Fossil fuel resources of the United Statesby Jonathan DuHamel on Sep. 20, 2011, under Energy, Geology
According to a report by the Congressional Research Service (March, 2011), “U.S. proved reserves of oil total 22.3 billion barrels, and reserves of natural gas total 283.9 trillion cubic feet. Undiscovered technically recoverable oil in the United States is 134.5 billion barrels, and undiscovered technically recoverable natural gas is 1,176.2 trillion cubic feet. The demonstrated reserve base for coal is 486 billion short tons, of which 261 billion short tons are considered technically recoverable.”
This should be enough for the U.S. to be independent of middle-eastern and other unfriendly sources. However, a large part of these resources are unavailable due to government regulations. For instance, most of the off-shore component of these resources is unavailable due to the de facto moratorium on exploration (see Obama’s April Fools Joke.) Many prime on-shore areas are blocked due to various government regulations such as application of the Antiquities Act.
The resources reported above are just part of the potential ultimate resource. The graph below (from the Congressional report) shows the situation for Oil, but the pyramid structure holds true for all mineral resources.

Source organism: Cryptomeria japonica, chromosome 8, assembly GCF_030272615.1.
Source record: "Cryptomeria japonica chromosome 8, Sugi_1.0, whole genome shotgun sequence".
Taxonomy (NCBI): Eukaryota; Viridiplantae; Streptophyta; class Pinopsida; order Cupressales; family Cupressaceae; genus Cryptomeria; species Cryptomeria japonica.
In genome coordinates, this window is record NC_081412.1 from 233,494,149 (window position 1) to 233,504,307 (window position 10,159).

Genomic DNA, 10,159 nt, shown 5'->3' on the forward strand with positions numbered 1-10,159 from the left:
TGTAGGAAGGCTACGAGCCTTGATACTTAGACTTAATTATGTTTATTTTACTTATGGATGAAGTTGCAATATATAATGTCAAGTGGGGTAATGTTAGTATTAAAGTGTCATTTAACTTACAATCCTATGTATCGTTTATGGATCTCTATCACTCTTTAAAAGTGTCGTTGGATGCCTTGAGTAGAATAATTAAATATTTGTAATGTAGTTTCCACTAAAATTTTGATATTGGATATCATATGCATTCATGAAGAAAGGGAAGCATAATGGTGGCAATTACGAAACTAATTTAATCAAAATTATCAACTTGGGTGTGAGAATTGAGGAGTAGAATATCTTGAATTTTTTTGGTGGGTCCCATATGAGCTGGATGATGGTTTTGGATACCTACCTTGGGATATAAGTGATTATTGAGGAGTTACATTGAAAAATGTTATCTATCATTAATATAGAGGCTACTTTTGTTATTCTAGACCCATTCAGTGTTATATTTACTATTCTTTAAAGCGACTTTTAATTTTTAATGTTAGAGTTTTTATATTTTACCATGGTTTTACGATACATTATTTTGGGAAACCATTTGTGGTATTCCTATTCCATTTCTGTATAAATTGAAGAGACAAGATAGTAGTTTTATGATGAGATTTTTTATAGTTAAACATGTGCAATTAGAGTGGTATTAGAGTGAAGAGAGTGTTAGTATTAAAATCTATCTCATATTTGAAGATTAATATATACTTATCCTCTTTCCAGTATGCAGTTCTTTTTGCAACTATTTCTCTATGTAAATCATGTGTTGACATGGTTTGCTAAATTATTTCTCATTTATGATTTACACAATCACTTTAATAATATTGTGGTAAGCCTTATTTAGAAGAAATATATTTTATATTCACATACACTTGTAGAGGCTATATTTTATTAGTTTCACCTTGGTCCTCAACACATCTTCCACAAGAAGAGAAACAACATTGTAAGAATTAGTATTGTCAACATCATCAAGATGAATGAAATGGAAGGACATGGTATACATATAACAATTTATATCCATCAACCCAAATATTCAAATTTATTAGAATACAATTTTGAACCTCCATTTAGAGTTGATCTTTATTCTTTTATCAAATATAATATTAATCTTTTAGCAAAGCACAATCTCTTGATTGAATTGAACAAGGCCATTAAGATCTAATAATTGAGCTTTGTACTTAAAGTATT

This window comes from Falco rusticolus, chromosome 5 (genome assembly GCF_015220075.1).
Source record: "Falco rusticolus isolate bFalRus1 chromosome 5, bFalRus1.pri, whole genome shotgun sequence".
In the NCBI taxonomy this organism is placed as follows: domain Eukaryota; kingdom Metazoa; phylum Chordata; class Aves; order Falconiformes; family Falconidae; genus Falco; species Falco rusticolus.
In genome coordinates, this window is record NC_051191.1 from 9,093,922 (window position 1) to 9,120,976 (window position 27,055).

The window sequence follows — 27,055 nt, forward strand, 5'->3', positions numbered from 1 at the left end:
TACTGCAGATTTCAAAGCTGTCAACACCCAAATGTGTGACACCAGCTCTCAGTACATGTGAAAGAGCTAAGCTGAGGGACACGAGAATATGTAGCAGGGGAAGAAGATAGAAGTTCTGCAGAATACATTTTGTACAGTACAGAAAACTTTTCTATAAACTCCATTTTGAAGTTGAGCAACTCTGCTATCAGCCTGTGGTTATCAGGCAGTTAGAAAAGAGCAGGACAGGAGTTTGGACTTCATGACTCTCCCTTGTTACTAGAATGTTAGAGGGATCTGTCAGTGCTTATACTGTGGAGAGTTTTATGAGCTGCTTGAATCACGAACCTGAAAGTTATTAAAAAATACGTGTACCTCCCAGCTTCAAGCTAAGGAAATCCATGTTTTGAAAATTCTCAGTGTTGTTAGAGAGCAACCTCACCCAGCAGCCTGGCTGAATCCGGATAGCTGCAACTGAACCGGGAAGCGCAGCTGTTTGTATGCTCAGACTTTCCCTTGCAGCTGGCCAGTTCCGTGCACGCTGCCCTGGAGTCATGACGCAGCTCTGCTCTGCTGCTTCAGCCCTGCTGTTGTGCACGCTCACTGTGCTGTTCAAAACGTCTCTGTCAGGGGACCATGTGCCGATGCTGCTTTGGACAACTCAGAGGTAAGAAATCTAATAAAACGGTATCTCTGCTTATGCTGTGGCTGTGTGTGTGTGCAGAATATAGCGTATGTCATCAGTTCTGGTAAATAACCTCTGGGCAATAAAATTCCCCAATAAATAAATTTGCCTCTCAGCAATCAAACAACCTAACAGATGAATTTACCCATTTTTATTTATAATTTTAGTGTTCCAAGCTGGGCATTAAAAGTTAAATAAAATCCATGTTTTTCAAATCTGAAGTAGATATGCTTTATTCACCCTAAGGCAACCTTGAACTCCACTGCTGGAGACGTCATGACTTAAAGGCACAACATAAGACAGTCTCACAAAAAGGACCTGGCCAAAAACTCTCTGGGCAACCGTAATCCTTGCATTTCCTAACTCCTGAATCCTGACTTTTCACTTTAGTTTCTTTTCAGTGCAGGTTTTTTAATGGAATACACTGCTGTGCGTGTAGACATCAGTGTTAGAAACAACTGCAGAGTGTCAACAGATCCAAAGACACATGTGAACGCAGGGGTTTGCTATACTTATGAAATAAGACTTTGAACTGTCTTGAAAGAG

The “Reserves” category is that portion of the resource that has been proven and measured according to strict rules and reported to the Securities and Exchange Commission as bankable assets.
The “Undiscovered technically recoverable” category also has a strict meaning. This category consists of those areas that have geological characteristics similar to those of producing areas. These estimates are made by the U.S. Geological Survey for on-shore resources and by the U.S. Bureau of Ocean Energy Management, Regulation and Enforcement (formerly the Minerals Management Service) for off-shore resources.
The bottom and largest resource category is the “Discovered and Undiscovered sub-economic resources.” These deposits may be currently sub-economic because of the state of technology, the state of supply and demand, or the state of regulation. Shale gas was in this category until very recently. Methane hydrates are still in this category.
When I first began working as a geologist, oxide copper deposits were in the bottom category because there was no economic way to exploit this resource on a large scale. However, with development and widespread use of solvent-extraction/electro-winning technology, these deposits because economic and are now responsible for a significant part of our copper production.
Human ingenuity produces the technological innovations and human ignorance or ideology produce the regulatory impediments. With a more rational energy policy the U.S. could have more jobs and more secure sources of the natural resources we depend upon.
Obama says Drill Baby Drill just not in the United States